As deployments of ultra-high speed networks continue their progress, operators have to decide on the fate of their legacy copper networks. Literally, they must deal with their exit from the era of copper.
Aging copper-based infrastructure is increasingly costly to maintain, especially when the operator is confronted with customers' growing expectations for network performance and quality of service impacted by FTTP standards.
Over the past couple of years, incumbents have started to announce their copper switch-off dates and implement the dismantling of their legacy networks.
However, NGA deployment plans are not going universally at the same pace, and although the migration to fibre is ongoing steadily, a significant proportion of broadband accesses still relies on ADSL.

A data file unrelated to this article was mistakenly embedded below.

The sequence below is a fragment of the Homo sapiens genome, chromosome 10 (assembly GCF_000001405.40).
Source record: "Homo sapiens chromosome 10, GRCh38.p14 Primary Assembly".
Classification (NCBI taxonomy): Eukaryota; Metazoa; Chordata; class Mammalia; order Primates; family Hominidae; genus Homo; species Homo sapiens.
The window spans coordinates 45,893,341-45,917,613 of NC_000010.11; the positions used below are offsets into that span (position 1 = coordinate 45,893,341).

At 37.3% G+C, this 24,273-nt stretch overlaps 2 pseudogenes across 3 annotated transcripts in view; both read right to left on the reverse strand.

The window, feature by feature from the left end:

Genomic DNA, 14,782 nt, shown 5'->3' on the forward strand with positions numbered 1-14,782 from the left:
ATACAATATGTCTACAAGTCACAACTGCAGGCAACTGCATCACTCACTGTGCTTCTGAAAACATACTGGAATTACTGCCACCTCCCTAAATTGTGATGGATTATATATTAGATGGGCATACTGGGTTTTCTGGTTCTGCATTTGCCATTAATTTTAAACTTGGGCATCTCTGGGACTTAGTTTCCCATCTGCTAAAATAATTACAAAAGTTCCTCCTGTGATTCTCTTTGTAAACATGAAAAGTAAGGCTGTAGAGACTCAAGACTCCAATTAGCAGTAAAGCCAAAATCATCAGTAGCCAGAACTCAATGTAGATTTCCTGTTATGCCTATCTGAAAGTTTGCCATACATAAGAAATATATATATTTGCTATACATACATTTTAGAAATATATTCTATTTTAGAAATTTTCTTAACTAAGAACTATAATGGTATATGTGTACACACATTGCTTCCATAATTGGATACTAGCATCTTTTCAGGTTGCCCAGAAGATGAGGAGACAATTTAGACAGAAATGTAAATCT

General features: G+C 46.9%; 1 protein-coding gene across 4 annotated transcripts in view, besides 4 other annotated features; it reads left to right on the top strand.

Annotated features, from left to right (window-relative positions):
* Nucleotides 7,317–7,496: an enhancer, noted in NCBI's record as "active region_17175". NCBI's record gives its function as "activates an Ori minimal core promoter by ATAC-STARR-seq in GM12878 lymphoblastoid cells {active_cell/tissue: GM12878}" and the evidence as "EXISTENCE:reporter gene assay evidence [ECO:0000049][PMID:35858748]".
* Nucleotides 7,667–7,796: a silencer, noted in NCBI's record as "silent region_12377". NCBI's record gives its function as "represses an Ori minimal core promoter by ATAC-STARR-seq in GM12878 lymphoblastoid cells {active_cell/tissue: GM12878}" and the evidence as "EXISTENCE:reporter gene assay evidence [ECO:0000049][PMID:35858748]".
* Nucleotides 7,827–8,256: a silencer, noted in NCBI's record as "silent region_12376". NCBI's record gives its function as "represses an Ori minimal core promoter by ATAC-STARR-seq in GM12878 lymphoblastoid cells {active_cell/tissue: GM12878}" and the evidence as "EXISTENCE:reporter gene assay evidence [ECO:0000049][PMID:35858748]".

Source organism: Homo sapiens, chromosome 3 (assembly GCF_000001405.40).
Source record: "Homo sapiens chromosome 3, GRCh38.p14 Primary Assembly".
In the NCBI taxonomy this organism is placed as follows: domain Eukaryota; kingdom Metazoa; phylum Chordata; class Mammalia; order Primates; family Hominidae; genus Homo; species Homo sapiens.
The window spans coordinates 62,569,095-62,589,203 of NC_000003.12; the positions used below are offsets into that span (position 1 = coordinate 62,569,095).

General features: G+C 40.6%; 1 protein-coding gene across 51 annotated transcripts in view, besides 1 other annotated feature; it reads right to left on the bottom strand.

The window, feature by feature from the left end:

Based on operators' first-hand experiences with copper switchoff initiatives in Europe, Asia and North America, this report aims at providing an in-depth view of how copper decommissioning initiatives take place, of what is at stake for the various parties and of how players are balancing the many diverse and sometimes countervailing interests at work behind the switch-off of legacy networks.
- North America
- China Mobile
- China Telecom
- China Unicom
- Portugal Telecom
- Telecom Italia